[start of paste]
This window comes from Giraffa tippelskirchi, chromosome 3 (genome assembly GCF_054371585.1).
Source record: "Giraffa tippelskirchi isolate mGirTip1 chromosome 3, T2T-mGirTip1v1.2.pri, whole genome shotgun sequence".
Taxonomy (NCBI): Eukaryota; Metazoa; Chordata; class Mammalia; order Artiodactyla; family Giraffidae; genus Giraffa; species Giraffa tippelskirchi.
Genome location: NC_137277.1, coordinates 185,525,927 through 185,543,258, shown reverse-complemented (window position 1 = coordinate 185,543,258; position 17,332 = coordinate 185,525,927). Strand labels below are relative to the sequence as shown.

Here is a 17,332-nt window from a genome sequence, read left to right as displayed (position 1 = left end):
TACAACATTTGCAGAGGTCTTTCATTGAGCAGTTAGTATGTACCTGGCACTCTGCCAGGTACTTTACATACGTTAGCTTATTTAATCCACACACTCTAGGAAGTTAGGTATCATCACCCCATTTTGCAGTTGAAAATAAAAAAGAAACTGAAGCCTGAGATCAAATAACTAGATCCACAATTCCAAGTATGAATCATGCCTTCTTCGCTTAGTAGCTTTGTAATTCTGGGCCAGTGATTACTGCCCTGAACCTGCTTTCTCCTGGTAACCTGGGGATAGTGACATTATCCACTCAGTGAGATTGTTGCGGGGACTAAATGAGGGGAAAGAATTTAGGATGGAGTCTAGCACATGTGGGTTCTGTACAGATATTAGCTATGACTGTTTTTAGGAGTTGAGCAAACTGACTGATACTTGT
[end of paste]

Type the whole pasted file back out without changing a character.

This window comes from Giraffa tippelskirchi, chromosome 3 (genome assembly GCF_054371585.1).
Source record: "Giraffa tippelskirchi isolate mGirTip1 chromosome 3, T2T-mGirTip1v1.2.pri, whole genome shotgun sequence".
Taxonomy (NCBI): Eukaryota; Metazoa; Chordata; class Mammalia; order Artiodactyla; family Giraffidae; genus Giraffa; species Giraffa tippelskirchi.
Genome location: NC_137277.1, coordinates 185,525,927 through 185,543,258, shown reverse-complemented (window position 1 = coordinate 185,543,258; position 17,332 = coordinate 185,525,927). Strand labels below are relative to the sequence as shown.

Here is a 17,332-nt window from a genome sequence, read left to right as displayed (position 1 = left end):
TACAACATTTGCAGAGGTCTTTCATTGAGCAGTTAGTATGTACCTGGCACTCTGCCAGGTACTTTACATACGTTAGCTTATTTAATCCACACACTCTAGGAAGTTAGGTATCATCACCCCATTTTGCAGTTGAAAATAAAAAAGAAACTGAAGCCTGAGATCAAATAACTAGATCCACAATTCCAAGTATGAATCATGCCTTCTTCGCTTAGTAGCTTTGTAATTCTGGGCCAGTGATTACTGCCCTGAACCTGCTTTCTCCTGGTAACCTGGGGATAGTGACATTATCCACTCAGTGAGATTGTTGCGGGGACTAAATGAGGGGAAAGAATTTAGGATGGAGTCTAGCACATGTGGGTTCTGTACAGATATTAGCTATGACTGTTTTTAGGAGTTGAGCAAACTGACTGATACTTGT